Albert Berthold Konrad Hermann
- Speer, Albert Berthold Konrad Hermann
Minister of Armaments and War Production and Hitler’s favourite architect.
- 19-03-1905, Mannheim, Baden Wurttemberg.
- 01-09-1981, heart attack, age 76, London.
Heidelberg, Bergfriedhof. Family grave of his wife Magarete Weber.
Albert Berthold Speer, born 19-03-1905 in Mannheim, Baden Württemberg. Speer was active in sports, taking up skiing and mountaineering. Speer's Heidelberg school offered rugby football, unusual for Germany, skiing, and Speer was a participant. He wanted to become a mathematician, but his father said if Speer chose this occupation he would "lead a life without money, without a position, and without a future. Instead, Speer followed in the footsteps of his father and grandfather and was educated in architectural studies at the Institute of Technology in Karlsruhe and later at the Universities of Munich and Berlin. In the summer of 1922 Speer got to know Margarete 'Margret' Weber from Heidelberg. (see Magarete Speer) They married in Berlin on 28-08-1928 despite Speer's mother being against the relationship. Between 1934 and 1942 Margret gave birth to six children: Albert (*1934), Hilde (*1936), Fritz (*1937), Margarete (*1938), Arnold (* 1940, born Adolf, renamed after Hitler (see Adolf Hitler) and Ernst (*1942), but Albert didn't have much time for his kids.
Magarte Weber died age 82, in Heidelberg abd is buried Speer stated he was apolitical when he was a young man, and that he attended a Berlin Nazi rally in December 1930 at the urging of some of his students. He was surprised to find Hitler dressed in a neat blue suit, rather than the brwn uniform seen on Nazi Party posters, and was greatly impressed, not only with Hitler's proposals, but also with the man himself. Inspired by Hitler's (see Parents) oratory prowess, he joined the National Socialist party in January 1931, where he developed a close friendship with Hitler. He believed Hitler and the Nazis could answer the communist threat and restore the glory of the German empire that he considered lacking under the Weimar Republic. Speer quickly proved his worth by his efficient and creative staging of Nazi events. The two men found much in common: Hitler spoke of Speer as a "kindred spirit" for whom he had always maintained "the warmest human feelings". The young, ambitious architect was dazzled by his rapid rise and close proximity to Hitler, (see Did you know) which guaranteed him a flood of commissions from the government and from the highest ranks of the Party. He designed monuments and decorations, as well as the parade grounds at Nuremberg where a party congress was held in 1934 and captured on film by Leni Riefenstahl (see Riefenstahl) in Triumph of the Will. That Nuremberg rally was the archetype of what became identifiable as a Nazi-style of public rallies as spectacles, characterized by huge crowds of uniformed marchers, striking lighting effects, and impressive flag displays directed by Speer.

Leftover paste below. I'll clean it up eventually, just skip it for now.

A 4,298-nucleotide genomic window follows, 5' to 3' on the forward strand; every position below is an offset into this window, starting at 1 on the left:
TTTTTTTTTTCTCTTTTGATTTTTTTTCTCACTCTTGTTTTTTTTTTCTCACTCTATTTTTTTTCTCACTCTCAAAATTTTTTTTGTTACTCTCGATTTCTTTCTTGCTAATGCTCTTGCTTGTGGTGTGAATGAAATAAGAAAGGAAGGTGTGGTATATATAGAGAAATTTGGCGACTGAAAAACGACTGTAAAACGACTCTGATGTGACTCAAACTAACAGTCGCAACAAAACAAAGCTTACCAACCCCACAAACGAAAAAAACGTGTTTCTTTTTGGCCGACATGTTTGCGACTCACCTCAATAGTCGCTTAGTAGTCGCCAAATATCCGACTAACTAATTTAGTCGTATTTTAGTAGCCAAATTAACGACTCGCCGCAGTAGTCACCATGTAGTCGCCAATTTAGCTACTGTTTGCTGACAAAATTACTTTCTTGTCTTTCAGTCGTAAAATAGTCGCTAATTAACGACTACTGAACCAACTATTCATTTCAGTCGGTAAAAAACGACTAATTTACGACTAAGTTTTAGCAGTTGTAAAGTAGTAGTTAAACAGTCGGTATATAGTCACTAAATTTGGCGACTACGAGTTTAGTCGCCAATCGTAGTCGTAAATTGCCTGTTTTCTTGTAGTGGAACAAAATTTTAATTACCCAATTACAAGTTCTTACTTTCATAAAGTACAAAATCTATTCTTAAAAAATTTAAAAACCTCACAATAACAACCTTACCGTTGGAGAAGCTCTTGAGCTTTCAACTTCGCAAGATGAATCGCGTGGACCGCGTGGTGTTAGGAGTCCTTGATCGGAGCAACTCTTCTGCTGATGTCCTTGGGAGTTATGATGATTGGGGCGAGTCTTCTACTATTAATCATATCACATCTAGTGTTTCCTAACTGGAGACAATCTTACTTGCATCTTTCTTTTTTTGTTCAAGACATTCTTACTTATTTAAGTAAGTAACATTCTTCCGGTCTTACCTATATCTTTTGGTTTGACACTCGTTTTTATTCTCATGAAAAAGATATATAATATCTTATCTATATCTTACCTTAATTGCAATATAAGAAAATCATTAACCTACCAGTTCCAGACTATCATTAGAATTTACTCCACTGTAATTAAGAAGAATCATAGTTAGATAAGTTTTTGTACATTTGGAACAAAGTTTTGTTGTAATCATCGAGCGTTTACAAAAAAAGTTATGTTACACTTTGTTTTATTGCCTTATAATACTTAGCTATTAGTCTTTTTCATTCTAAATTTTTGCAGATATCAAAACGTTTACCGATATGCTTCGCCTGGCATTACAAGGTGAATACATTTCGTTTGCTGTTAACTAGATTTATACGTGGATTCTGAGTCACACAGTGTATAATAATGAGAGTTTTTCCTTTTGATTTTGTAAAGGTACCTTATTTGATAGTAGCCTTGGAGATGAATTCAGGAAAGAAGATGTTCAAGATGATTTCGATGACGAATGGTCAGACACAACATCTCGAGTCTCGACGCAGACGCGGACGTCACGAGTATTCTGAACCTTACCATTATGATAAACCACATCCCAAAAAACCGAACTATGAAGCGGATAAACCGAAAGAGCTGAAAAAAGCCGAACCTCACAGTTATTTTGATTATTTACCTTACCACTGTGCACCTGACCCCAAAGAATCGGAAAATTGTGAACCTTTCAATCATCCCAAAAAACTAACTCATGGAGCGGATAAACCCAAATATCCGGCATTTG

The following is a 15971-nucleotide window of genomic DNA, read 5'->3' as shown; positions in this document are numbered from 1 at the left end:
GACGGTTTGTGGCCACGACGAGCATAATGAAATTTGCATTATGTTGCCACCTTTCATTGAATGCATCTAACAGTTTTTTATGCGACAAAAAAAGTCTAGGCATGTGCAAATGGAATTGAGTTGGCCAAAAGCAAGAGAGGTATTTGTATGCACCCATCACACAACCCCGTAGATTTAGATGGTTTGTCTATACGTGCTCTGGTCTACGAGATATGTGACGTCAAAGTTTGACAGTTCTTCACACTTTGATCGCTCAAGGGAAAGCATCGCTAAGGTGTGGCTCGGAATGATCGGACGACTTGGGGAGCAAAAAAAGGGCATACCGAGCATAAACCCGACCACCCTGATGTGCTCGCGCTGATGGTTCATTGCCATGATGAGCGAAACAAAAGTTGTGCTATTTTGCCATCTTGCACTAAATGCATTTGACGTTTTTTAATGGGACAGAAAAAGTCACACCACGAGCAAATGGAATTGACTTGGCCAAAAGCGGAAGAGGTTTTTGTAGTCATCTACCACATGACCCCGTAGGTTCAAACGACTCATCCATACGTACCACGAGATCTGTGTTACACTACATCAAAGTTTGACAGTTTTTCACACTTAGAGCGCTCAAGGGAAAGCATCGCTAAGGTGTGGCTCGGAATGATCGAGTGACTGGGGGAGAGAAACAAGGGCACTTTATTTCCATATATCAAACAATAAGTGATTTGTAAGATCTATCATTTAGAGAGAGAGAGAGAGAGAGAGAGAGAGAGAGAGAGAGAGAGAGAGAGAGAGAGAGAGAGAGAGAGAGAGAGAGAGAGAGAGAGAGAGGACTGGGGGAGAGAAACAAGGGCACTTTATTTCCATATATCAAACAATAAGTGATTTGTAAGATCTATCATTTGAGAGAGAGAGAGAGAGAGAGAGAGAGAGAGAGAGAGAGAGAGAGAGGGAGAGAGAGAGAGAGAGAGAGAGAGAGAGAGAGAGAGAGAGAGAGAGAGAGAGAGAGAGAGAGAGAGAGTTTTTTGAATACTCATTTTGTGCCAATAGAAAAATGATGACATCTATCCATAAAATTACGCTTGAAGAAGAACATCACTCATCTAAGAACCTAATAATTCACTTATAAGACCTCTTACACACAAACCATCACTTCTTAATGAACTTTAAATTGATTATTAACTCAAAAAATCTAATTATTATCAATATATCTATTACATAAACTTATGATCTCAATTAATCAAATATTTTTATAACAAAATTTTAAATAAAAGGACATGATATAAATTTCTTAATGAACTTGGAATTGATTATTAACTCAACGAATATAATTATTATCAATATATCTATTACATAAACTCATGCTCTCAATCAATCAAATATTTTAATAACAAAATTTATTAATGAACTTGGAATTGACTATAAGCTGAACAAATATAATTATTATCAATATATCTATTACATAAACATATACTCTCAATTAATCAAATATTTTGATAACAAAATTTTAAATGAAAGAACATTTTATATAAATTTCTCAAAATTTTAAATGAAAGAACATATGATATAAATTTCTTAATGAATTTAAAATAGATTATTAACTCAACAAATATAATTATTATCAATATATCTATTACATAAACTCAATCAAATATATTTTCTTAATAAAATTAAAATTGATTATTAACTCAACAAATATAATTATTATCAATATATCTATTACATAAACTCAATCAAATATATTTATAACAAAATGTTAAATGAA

In 1937, Hitler gave Speer the opportunity to fulfil his youthful architectural ambitions by appointing him Inspector General of the Reich. Hitler selected Speer, his "architect of genius," to construct the Reich Chancellery in Berlin and the Party palace in Nuremberg. Hitler also commissioned him to refurbish Berlin, a project for which Speer prepared grandiose designs that were never completed. Speer became one of the most loyal members of the Nazi regime, like Martin Bormann (see Martin Bormann) and was a member of Hitler's inner circle, with his wife Magarete(see Magarete Speer-Weber). Eva Braun (see Eva Braun) was good friends with Albert speer and his wife. In 1938, he was awarded the Nazi Golden Party Badge of Honor. Speer lived in a house with a studio on the Obersalzberg near the Berghof in Berchtesgaden and Hitler (see Adolf Hitler) often walked there to dream about his great constructions. Hitler wanted Speer to build a new impressive Berlin.
A year later, Speer's office assumed control of the allocation of apartments belonging to Berlin Jews who were evicted. His workload grew in 1941 after Berlin's Jews were deported to the east. When Fritz Todt (see Todt) was killed in an air accident in February 1942, he crashed after a visit to Hitler in the Wolfschanze. Albert Speer who had at the last moment cancelled flying on the same plane as Todt, mysterious, was appointed to succeed him as Minister of Armaments. He later took on the grander title of Minister of Armaments and War Production and became the principal planner of the German war economy, responsible for the construction of strategic roads and defences, as well as military hardware. Despite the unrelenting Allied bombing attacks designed to disrupt war production, Speer managed to increase armament production dramatically. In 1941, Germany produced 9,540 front-line machines and 4,900 heavy tanks; in 1944, output reached 35,350 machines and 17,300 tanks. This impressive growth was achieved as a result of Speer's use of prisoners of war and civilian slave labourers in the munitions factories. By September 1944, some seven and a half million foreigners worked as slave labourers and, in violation of the Hague and Geneva Conventions, Speer exploited two million prisoners of war in the production effort.